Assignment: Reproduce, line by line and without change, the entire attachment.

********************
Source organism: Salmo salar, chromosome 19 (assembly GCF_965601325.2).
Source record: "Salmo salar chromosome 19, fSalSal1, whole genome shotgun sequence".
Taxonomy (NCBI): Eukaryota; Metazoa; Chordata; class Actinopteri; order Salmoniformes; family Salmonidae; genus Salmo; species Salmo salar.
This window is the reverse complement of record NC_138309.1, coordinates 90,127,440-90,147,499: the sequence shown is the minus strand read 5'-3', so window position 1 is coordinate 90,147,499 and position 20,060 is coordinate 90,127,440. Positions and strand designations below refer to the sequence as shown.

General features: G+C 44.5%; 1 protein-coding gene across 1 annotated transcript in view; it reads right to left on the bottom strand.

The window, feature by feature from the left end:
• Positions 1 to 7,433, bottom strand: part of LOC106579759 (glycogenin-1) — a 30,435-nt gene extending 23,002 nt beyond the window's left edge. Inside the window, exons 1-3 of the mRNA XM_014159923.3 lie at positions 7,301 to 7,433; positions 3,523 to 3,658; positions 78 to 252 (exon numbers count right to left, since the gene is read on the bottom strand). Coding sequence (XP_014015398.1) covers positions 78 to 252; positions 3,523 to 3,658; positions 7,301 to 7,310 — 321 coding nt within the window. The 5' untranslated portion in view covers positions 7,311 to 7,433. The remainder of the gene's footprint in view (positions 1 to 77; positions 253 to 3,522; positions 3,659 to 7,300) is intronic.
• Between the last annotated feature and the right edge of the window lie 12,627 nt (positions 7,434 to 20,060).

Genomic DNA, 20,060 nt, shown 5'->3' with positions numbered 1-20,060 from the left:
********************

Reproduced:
Source organism: Salmo salar, chromosome 19 (assembly GCF_965601325.2).
Source record: "Salmo salar chromosome 19, fSalSal1, whole genome shotgun sequence".
Taxonomy (NCBI): Eukaryota; Metazoa; Chordata; class Actinopteri; order Salmoniformes; family Salmonidae; genus Salmo; species Salmo salar.
This window is the reverse complement of record NC_138309.1, coordinates 90,127,440-90,147,499: the sequence shown is the minus strand read 5'-3', so window position 1 is coordinate 90,147,499 and position 20,060 is coordinate 90,127,440. Positions and strand designations below refer to the sequence as shown.

General features: G+C 44.5%; 1 protein-coding gene across 1 annotated transcript in view; it reads right to left on the bottom strand.

The window, feature by feature from the left end:
• Positions 1 to 7,433, bottom strand: part of LOC106579759 (glycogenin-1) — a 30,435-nt gene extending 23,002 nt beyond the window's left edge. Inside the window, exons 1-3 of the mRNA XM_014159923.3 lie at positions 7,301 to 7,433; positions 3,523 to 3,658; positions 78 to 252 (exon numbers count right to left, since the gene is read on the bottom strand). Coding sequence (XP_014015398.1) covers positions 78 to 252; positions 3,523 to 3,658; positions 7,301 to 7,310 — 321 coding nt within the window. The 5' untranslated portion in view covers positions 7,311 to 7,433. The remainder of the gene's footprint in view (positions 1 to 77; positions 253 to 3,522; positions 3,659 to 7,300) is intronic.
• Between the last annotated feature and the right edge of the window lie 12,627 nt (positions 7,434 to 20,060).

Genomic DNA, 20,060 nt, shown 5'->3' with positions numbered 1-20,060 from the left: